Some pro-union Democrats, Jonathan Pelto among them thought the governor had been wielding his big stick a bit too exuberantly. Mr. Malloy’s Plan A, rejected by the union rank and file, was generally regarded as being soft on sacrifice, a point emphasized by union leaders in a memo to rank and file workers sent out prior to the vote affirming Plan A2.
Mr. Malloy’s “clarified” plan following the disappointing union vote is, according to the memo, an agreement that guarantees union members security:
“We would receive four years of job security, an extension of our health care and pension plans to 2022, an irrevocable trust fund to insure there will always be retiree health care, three years of wage increases, a reaffirmation of the independence of the state employee health plan, and contract protection lasting through 2016. Additionally, all of the layoffs, anti-union legislation, and faculty/office closures would be reversed.”
Not a bad deal there, considering the sacrifices unions in other states have been forced to make in the interests of balanced budgets. Additionally, the union memo warned rank and file members, “there is legislation pending on the House calendar that would limit collective bargaining, with the goal ultimately of taking away our ability to bargain over health care and pensions.”
If Mr. Malloy’s initial plan had been long on carrot, the propaganda effort launched by union leaders in concert with Mr. Malloy to persuade their rank and file members to accept a slightly revised Plan A was, many political commentators might agree, equally long on stick. Even dyed in the wool union collaborators in the General Assembly considered Plan A beneficial to union interests, as witness Senator Edith Prague’s astonished gasp upon its rejection. Mrs. Prague -- and other ardent union defenders in the General Assembly, among them Speaker of the House Chris Donovan and President of the Senate Don Williams -- is to union interests what General George Patton was to the Third Army during the Second World War.
Union leaders, working hand in glove with Mr. Malloy, were determined to steer Plan A2 past rank and file union naysayers, and for this reason both union leaders and Mr. Malloy belabored labor with a big stick. Union by-laws were changed to accommodate a “Yes” vote. And though “the world has changed since even a few weeks ago,” as the union memo proclaimed, the leaders of some union units had decided they would not allow rank and file members who previously voted Yes on Plan A to change their votes. The Malloy administration, using the union communications pipeline, announced prior to the vote that negligent union members who vote No on Plan A2 would be subject to sanctions: their jobs will not be secure. Job security could only be achieved by voting “Yes” on the revised plan.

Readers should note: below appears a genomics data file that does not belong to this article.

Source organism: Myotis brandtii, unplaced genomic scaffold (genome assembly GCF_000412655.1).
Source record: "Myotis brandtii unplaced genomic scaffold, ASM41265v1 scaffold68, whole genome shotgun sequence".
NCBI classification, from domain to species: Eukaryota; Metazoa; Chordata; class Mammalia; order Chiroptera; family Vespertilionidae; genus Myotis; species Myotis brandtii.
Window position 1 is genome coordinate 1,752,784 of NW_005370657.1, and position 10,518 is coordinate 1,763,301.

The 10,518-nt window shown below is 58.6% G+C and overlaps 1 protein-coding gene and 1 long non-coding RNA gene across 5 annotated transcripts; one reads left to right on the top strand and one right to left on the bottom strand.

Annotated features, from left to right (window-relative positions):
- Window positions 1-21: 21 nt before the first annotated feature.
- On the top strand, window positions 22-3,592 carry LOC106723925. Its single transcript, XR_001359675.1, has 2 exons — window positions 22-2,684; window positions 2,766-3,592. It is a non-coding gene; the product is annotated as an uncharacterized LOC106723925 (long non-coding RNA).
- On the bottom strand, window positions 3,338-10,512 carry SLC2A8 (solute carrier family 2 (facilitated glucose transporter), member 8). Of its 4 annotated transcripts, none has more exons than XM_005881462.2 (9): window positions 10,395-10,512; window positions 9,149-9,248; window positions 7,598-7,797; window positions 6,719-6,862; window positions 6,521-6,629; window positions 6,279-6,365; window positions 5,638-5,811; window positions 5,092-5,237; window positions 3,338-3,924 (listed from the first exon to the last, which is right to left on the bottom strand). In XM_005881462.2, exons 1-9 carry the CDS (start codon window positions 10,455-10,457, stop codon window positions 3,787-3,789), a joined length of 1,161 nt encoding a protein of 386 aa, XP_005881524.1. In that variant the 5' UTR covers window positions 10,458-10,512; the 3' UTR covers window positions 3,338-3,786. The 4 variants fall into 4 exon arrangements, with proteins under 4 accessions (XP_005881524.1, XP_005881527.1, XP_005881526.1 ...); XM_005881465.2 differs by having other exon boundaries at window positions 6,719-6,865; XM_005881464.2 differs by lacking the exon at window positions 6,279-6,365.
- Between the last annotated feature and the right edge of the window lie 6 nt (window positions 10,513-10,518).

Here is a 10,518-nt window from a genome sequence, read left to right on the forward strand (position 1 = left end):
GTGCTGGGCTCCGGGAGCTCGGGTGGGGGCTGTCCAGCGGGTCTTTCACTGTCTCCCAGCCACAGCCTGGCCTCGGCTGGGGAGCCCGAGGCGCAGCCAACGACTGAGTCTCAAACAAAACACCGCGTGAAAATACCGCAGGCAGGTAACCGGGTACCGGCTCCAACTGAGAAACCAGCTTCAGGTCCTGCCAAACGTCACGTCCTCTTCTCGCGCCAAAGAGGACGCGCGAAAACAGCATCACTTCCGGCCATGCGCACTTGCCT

Legislative leaders had also pulled mightily on the oars. Over the muted protestations of reliable union supporters in the General Assembly such as House Speaker Chris Donovan, Mr. Malloy had asked the General Assembly for extraordinary rescission authority that would give him the power to lay off workers to meet his budget goals. That rescission authority could be applied to balance the books – even after Mr. Malloy’s Plan A2 had sailed past whipped union rank and file members.
The possibility alarmed pro union legislators such as Senator Toni Harp, for five terms a leader of the budget-writing Appropriations Committee, who had suddenly discovered the doctrine of the separation of powers months after the Democratic dominated General Assembly had approve a budget that was, prior to the union vote, billions of dollars out of balance.
Although Mr. Malloy’s slightly revised Plan A was this time overwhelmingly affirmed by rank and file state union members by a vote of 25,713 to 9,291 – Given the electric cattle prods used by Mr. Malloy as inducements to change votes, how could the plan fail to pass? – there are some loose ends to be tidied up. A claim before the State Labor Department filed by Lisa Herskowitz, a senior assistant state's attorney in Manchester, that the SEBAC state labor union leadership had no legal authority to negotiate wage concessions for the 15 state labor unions and no authority to change the bylaws when the deal was rejected may prove to be a thorny problem.
Should Ms. Herskowitz’s suit reach the courts, pity the judge who must decide it. Mr. Malloy’s cattle prod is fully charged and he is on speaking terms with newly reappointed Chief State’s Attorney Kevin Kane.